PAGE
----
Judge Graff initially ordered that the equitable issues in the foreclosure action would be tried to the court and that "[i]ssues remaining untried requiring a jury" would be tried later. On temporary remand from this court, Judge Graff determined that any remaining issues on the counterclaims were "intrinsically" involved in the foreclosure action and dismissed the Rubs's counterclaims.

The right to a jury trial depends upon whether a case is an action at law or an action in equity. First National Bank and Trust v. Brakken, 468 N.W.2d 633 (N.D.1991). There is no absolute right to a jury trial in an equitable action. Id. Although a claim for money damages traditionally constitutes a claim for legal relief triable to a jury, the parties are not entitled to a jury trial if the damage claim is incidental to and dependent upon a primary claim for which a jury trial is not allowed. Id.; Adolph Rub Trust v. Rub, 474 N.W.2d 73 (N.D.1991). The foreclosure of a lien is an equitable action triable to the court *538 without a jury. Union State Bank v. Miller, 335 N.W.2d 807 (N.D.), cert. denied, 464 U.S. 1019, 104 S. Ct. 554, 78 L. Ed. 2d 727 (1983).

In this case the Rubs's counterclaims were incidental to and dependent upon a primary claim for which they were not entitled to a jury trial. Brakken, supra. We therefore agree with the trial court that the issues in the "counterclaims" were intrinsically involved with the foreclosure action. The trial court did not err in dismissing the Rubs's counterclaims.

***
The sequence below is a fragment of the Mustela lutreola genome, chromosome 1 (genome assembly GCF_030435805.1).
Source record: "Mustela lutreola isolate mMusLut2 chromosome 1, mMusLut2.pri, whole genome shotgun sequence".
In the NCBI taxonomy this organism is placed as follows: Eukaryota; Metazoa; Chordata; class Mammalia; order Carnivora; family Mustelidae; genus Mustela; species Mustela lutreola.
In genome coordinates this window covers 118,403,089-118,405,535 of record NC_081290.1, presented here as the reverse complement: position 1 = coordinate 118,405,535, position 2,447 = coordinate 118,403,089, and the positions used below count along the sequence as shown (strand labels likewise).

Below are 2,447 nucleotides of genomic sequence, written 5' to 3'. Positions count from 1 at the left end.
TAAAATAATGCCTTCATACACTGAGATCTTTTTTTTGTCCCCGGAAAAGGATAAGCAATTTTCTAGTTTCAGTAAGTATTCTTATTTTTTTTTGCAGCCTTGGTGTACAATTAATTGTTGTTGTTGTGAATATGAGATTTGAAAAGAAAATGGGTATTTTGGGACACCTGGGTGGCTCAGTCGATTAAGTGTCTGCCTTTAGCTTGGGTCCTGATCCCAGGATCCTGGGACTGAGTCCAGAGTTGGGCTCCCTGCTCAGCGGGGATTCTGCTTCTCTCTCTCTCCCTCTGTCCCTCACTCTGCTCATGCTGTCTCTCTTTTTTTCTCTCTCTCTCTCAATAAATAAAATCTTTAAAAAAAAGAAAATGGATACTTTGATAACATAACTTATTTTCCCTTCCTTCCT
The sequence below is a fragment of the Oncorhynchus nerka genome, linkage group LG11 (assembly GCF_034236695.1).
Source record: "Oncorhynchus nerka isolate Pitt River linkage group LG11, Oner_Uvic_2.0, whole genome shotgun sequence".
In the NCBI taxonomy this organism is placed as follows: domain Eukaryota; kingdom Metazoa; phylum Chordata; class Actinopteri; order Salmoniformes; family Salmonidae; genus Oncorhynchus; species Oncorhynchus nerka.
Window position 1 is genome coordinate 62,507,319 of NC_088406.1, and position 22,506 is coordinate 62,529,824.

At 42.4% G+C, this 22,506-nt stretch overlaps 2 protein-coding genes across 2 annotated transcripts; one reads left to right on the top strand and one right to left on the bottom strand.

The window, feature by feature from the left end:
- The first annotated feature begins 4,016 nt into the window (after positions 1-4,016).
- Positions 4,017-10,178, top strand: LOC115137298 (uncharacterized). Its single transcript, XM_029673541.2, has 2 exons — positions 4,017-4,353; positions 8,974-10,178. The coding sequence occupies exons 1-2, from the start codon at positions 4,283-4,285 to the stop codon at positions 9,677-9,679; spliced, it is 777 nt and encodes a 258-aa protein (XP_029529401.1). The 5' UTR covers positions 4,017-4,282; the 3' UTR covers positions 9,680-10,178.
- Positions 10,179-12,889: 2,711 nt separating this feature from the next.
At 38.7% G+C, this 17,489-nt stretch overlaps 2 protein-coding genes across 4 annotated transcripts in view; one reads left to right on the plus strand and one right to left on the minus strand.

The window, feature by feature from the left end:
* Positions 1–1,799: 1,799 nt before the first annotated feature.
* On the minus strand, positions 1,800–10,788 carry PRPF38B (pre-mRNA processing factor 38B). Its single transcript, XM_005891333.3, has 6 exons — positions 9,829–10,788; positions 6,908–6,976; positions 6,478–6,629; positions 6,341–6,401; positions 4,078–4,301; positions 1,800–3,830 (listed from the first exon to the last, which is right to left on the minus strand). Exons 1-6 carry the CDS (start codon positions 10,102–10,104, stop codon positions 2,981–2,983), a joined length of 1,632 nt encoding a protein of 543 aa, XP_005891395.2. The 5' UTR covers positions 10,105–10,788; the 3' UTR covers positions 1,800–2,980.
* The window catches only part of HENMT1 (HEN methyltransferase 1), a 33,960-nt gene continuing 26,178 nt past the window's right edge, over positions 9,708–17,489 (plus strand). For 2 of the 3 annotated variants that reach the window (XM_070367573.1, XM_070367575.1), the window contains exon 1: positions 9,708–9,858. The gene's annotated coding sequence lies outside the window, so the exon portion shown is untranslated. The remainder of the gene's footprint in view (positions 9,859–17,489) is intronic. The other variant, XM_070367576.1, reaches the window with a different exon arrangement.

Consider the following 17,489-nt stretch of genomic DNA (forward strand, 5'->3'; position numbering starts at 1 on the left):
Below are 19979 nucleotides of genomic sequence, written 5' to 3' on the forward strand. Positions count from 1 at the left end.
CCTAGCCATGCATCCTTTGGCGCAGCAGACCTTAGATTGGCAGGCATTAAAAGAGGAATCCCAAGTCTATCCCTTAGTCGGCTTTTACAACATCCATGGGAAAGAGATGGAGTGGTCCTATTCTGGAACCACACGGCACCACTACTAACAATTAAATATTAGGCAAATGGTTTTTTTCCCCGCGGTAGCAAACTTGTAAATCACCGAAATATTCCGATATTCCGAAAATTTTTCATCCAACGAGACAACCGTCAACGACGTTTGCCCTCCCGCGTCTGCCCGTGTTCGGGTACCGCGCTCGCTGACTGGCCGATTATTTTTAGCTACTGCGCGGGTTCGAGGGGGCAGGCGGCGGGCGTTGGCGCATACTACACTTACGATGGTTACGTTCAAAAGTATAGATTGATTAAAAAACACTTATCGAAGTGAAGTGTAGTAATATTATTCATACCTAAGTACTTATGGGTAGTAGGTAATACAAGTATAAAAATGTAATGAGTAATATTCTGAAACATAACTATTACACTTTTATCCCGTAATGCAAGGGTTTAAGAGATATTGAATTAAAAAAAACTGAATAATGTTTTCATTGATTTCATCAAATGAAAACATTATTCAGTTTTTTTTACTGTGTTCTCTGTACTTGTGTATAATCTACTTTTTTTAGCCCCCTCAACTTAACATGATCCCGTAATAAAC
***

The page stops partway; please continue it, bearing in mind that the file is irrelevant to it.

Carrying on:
The Rubs argue that the State court did not have jurisdiction over PCA because it was not registered with the secretary of state as a North Dakota corporation or as a foreign corporation. That argument was rejected in PCA v. Obrigewitch, 462 N.W.2d 115 (N.D.1990).

The Rubs also contend that Judge Graff was biased and prejudiced against them and that the request for change of judge should have been granted. The demand for change of judge was not timely under Section 29-15-21, N.D.C.C., and the Rubs's bald assertions of bias and prejudice are meritless. Adolph Rub Trust v. Rub, 474 N.W.2d 33 (N.D.1991); Adolph Rub Trust v. Rub, 473 N.W.2d 442 (N.D.1991).

The district court judgments and orders are affirmed.

ERICKSTAD, C.J., LEVINE, and MESCHKE, JJ., and EVERETT NELS OLSON, District Judge, concur.

EVERETT NELS OLSON, District Judge, sitting in place of GIERKE, J., disqualified.


[1] 11 U.S.C.A. § 1101 et seq. That chapter generally provides procedures for debtor reorganization.

[2] John Magstadt also claimed an interest in the collateral and was named a defendant in the action. However, he did not answer the complaint and defaulted.